The graph below shows the patronage across the different PT modes in Wellington.  Growth has remained stubborn and is bound not to be being helped by fare increases. As I said above I can see a PT Death Spiral starting to form where increasing fares drives passengers away but then the fares are increased further in a bid to make up for what has already been lost but further alienating  even more customers. If it continues then perhaps the prediction about heaps more cars will come true. It’s quite sad really.

Wellington Patronage

There’s probably a heap more graphs that could be included but this will do for now.

Edit: Meant to include this graph showing PT patronage per capita

Wellington Patronage per capita 3

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  1. As a Wellingtonian, I feel honor bound to leap to the defense of our fine city and defend it once more from Key’s foolish jibe that it is dying. There is, of course, a difference between growing, and staying at a stable size. The world needs to understand that growth is not possible ad infinitum – and that there is nothing wrong with having a stable, well-managed economy, where growth does not continually occur. Cities, and indeed entire countries in Europe are quite happy to have stable population sizes – your articles feature them quite often. Continued growth can be likened to a cancer – it grows very fast, but may not be so desirable just because it is growing… and you’ll all know that in Aucklands case, traffic is the cancer up there.

    1. However Aucklands traffic isn’t growing, despite its population and economy going up (or trending up at least). I suppose we can attribute that to public transport, walk, cycling and intensification increasing instead.

      So it seems that Aucklands cancer is in remission.

    2. Between 2001 and 2006 the Wellington City Council area grew at over 1% per year, from 167,000 to 185,000. Between 2006 and 2013 it grew at about 0.5% per year, to 197,000. That growth over the decade is not insubstantial, and most of it happened in the inner city and immediate inner neighbourhoods.

      1. yes would be interesting to look at the inner Wellington suburbs in more detail;, especially Cuba/Te Aro area. Right where SH1 cuts through. Lots of light industrial being converted to apartments. Also didn’t stop post 2008 like it did in Auckland.

  2. No wonder they are desperate to increase road building and push up public transport fares on buses and trains because they want to encourage car ownership to increase.

  3. Interesting too that there is no direct link between changes in vehicle numbers and amount of driving. In other words a place can have fewer cars but those that remain are all driven a lot and equally a place can have growing numbers of vehicles that spend more and more time parked.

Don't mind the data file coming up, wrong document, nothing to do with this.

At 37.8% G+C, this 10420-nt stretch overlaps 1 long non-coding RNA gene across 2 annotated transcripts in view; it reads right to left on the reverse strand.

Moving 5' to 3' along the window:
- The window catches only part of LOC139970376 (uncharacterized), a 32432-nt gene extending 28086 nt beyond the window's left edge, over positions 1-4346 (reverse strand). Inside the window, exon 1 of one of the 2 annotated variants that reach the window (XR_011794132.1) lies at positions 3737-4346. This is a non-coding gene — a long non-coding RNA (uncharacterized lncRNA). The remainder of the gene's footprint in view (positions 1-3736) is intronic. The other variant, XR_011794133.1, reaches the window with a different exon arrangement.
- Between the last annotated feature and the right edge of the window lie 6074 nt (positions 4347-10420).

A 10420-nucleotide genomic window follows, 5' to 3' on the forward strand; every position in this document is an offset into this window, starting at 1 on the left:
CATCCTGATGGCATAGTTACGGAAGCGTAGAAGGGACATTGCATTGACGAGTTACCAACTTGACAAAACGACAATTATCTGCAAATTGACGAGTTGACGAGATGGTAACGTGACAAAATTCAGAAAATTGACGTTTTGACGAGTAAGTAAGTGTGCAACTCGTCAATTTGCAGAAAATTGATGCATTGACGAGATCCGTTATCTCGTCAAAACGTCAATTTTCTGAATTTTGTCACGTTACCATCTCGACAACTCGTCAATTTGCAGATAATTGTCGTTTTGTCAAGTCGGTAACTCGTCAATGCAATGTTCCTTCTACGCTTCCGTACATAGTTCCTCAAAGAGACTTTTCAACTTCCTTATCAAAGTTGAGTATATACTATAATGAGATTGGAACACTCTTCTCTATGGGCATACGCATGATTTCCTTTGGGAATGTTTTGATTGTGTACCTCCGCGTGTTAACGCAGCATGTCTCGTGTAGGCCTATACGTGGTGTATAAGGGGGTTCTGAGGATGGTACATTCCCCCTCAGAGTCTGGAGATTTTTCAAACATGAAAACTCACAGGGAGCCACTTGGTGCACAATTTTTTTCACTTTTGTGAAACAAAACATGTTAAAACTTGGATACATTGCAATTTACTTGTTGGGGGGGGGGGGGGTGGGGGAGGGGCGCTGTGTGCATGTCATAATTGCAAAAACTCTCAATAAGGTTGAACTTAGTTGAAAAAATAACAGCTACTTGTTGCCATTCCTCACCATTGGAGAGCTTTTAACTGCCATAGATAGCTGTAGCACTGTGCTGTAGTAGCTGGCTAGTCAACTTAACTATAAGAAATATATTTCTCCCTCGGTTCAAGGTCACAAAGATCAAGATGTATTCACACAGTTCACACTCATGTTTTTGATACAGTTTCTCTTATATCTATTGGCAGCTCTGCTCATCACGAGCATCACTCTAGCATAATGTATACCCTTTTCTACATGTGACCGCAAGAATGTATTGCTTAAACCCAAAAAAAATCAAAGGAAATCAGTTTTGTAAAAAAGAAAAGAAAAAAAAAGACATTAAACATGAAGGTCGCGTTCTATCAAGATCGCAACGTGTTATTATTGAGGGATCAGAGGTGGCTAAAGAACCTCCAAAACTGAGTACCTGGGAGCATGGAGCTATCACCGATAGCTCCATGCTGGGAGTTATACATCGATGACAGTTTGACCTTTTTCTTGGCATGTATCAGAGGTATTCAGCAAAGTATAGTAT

So that is the poorest metric to try to base a claim that driving demand is rising.

    Still, it certainly looks like they are doing everything they can to make it happen; not building or improving the alternatives, increasing cost barriers, and investing heavily in expensive driving road space.

    Poor Wellington: I guess they can just demolish half the buildings instead of quake proof them and use them as parking lots…..

  4. Wellington’s fragmentation (physical, psychological, and administrative) means that the kind of big picture thinking which is possible in Auckland (even if it isn’t happening, thanks to narrow minds) is being missed. Wellington has incredible opportunity, it’s a liveable city in so many ways, even if it will never be as good as Auckland.

    Continuing to build motorways is squandering that advantage. There are hundreds of millions of dollars of new roading projects being discussed presently, all driven by the NZTA, and none of which seem to originate from coherent economic or traffic modelling.

    1. Absolutely right. We are all a bit mystified as to why National are so keen on building massive new roads throughout the Wellington region, and for people that live here, they will make very little difference. Apart from the ludicrous Basin Bridge project, which there is a lot of opposition to, the other roading projects are really for truck drivers and out of town commuters. As I don’t commute in and out of Wellington, it is quite possible that I will never travel on one of Joyce’s Roads of National Party Significance in my life.